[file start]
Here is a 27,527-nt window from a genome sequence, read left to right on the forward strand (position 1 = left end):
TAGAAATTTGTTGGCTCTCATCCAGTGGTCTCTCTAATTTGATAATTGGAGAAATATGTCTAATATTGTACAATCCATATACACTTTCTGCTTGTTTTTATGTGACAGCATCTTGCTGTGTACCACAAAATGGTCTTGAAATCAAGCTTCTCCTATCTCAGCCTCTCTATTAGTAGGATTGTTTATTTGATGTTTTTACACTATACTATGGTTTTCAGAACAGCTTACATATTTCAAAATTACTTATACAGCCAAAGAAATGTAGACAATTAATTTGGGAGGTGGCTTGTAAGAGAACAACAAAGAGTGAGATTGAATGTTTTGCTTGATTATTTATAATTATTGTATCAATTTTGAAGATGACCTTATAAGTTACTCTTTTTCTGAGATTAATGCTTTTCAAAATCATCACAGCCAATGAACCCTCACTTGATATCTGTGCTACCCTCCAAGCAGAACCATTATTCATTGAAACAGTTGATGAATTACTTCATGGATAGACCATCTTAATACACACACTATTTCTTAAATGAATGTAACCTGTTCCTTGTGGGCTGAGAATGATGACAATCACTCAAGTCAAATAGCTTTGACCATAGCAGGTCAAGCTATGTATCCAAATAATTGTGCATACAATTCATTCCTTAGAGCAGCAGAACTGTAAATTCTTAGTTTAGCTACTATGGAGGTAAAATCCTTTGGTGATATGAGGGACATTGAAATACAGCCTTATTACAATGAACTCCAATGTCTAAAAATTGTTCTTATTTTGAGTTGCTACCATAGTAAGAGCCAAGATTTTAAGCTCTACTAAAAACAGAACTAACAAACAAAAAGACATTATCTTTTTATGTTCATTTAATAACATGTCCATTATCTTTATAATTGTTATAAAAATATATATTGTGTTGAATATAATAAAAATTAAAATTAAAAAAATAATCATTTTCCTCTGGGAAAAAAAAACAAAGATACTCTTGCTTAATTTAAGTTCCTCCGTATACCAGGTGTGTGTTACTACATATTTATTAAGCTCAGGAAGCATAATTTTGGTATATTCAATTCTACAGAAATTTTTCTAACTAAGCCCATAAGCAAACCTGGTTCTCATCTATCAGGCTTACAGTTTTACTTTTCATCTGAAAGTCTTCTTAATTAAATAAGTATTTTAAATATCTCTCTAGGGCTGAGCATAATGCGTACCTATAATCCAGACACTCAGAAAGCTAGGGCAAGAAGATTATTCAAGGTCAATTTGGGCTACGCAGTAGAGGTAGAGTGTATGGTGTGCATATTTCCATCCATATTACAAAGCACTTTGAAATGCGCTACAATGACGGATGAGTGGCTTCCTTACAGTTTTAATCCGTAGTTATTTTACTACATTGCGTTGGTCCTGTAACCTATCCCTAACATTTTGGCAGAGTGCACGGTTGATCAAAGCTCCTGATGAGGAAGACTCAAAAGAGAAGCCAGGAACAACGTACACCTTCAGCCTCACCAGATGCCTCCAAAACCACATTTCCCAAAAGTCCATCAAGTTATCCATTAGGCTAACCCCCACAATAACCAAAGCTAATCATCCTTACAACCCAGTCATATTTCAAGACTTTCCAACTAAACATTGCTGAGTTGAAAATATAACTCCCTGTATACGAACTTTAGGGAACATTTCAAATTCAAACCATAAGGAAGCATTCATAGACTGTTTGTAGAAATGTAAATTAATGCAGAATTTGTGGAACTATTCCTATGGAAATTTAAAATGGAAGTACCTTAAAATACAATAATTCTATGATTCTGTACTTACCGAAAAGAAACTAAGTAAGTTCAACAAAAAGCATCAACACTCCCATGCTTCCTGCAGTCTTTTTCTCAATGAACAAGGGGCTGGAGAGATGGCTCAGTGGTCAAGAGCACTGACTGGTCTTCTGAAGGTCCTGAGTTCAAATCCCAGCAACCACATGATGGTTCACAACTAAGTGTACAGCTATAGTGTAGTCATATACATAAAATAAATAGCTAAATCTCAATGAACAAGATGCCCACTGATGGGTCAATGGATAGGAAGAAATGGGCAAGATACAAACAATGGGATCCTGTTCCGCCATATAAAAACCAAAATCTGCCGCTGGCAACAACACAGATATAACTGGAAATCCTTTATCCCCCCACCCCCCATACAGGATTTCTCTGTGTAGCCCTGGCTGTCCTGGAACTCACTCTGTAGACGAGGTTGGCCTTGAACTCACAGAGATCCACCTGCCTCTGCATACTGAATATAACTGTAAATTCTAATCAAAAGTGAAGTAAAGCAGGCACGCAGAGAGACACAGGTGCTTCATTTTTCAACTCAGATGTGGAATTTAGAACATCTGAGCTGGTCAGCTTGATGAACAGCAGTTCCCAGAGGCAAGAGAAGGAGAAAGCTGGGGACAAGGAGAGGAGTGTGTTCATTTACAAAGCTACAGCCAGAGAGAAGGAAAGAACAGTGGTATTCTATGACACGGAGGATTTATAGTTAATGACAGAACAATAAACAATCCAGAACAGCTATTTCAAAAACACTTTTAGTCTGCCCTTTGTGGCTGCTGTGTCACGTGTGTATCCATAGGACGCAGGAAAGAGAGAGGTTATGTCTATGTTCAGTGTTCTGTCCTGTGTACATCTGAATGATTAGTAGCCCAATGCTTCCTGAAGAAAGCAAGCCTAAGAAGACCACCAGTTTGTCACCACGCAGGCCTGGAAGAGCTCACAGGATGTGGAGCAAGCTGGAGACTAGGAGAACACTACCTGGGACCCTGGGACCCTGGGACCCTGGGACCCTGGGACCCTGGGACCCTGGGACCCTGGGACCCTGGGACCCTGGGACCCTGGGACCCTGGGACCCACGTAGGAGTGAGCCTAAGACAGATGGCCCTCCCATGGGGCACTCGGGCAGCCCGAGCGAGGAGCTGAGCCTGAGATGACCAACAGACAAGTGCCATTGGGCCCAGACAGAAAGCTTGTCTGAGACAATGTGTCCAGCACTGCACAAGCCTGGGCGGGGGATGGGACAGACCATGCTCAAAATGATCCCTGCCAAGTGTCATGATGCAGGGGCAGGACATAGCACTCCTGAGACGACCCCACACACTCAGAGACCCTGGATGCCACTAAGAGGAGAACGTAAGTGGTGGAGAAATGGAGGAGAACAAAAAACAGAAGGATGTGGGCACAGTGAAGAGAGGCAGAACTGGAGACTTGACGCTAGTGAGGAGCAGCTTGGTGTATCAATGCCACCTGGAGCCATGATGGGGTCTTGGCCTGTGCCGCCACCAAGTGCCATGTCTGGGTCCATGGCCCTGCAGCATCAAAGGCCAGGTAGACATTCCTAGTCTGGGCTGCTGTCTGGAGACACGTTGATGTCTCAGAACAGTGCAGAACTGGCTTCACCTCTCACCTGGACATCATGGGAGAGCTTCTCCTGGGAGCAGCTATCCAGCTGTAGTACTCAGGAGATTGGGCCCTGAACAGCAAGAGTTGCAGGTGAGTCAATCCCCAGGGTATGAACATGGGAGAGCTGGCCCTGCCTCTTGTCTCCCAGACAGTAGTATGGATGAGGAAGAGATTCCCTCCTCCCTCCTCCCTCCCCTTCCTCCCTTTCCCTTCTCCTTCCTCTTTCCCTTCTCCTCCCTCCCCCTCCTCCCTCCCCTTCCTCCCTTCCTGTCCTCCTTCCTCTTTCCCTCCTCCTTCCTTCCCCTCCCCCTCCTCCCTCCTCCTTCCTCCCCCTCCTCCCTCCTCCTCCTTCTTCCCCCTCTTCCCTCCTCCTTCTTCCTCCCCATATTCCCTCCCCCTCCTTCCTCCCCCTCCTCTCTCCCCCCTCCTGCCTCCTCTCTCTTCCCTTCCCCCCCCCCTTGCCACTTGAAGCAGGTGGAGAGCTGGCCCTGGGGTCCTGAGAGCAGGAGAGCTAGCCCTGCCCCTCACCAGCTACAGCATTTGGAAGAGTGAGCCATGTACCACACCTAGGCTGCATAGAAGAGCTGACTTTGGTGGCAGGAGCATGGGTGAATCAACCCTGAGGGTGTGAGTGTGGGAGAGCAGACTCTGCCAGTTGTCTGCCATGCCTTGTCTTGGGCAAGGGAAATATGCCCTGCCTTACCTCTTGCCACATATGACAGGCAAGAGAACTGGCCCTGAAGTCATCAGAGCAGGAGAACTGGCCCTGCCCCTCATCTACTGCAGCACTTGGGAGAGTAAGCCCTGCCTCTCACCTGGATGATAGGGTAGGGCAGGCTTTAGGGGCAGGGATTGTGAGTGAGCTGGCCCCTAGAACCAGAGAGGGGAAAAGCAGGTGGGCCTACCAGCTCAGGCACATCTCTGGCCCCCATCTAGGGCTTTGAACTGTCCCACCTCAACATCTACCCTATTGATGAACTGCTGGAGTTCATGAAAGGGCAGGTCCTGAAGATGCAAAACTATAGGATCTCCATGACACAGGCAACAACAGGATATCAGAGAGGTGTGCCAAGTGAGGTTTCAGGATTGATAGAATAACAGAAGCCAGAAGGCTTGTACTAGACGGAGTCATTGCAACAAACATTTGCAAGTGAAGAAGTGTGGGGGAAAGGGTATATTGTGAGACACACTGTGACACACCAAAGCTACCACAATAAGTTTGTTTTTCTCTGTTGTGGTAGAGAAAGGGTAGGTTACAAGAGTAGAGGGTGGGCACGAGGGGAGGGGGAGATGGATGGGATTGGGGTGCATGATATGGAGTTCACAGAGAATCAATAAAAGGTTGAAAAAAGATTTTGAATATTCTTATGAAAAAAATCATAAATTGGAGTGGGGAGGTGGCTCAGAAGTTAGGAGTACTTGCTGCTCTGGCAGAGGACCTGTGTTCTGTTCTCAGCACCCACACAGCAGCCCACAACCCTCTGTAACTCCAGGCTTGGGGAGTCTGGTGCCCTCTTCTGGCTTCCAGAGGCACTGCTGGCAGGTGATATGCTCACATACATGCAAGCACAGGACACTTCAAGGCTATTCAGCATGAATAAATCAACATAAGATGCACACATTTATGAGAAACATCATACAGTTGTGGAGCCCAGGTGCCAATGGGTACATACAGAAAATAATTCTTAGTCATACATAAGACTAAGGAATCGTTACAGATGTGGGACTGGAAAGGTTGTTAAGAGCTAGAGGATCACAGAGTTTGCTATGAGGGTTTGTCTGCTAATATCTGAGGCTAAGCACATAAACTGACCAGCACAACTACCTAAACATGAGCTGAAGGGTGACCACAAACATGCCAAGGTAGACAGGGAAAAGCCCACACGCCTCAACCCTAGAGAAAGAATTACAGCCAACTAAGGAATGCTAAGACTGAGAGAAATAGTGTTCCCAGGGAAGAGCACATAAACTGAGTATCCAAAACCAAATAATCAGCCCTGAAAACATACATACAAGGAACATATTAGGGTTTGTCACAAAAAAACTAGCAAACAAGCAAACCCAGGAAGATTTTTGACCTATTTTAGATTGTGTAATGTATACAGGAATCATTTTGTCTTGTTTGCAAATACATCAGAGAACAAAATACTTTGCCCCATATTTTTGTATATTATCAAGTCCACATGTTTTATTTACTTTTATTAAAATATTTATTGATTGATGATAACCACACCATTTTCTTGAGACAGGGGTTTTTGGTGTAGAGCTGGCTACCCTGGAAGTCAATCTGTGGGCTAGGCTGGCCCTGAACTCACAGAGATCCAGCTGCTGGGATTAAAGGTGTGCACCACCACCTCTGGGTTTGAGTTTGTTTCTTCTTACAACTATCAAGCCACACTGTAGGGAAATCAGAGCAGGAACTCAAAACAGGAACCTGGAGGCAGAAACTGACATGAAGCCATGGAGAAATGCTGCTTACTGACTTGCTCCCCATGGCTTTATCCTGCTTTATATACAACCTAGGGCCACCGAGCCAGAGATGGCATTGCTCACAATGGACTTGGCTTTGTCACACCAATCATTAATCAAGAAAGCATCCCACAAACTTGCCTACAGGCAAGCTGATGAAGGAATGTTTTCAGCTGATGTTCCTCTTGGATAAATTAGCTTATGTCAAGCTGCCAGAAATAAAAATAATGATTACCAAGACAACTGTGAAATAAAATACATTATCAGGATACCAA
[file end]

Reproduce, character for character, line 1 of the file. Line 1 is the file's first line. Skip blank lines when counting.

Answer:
Here is a 27,527-nt window from a genome sequence, read left to right on the forward strand (position 1 = left end):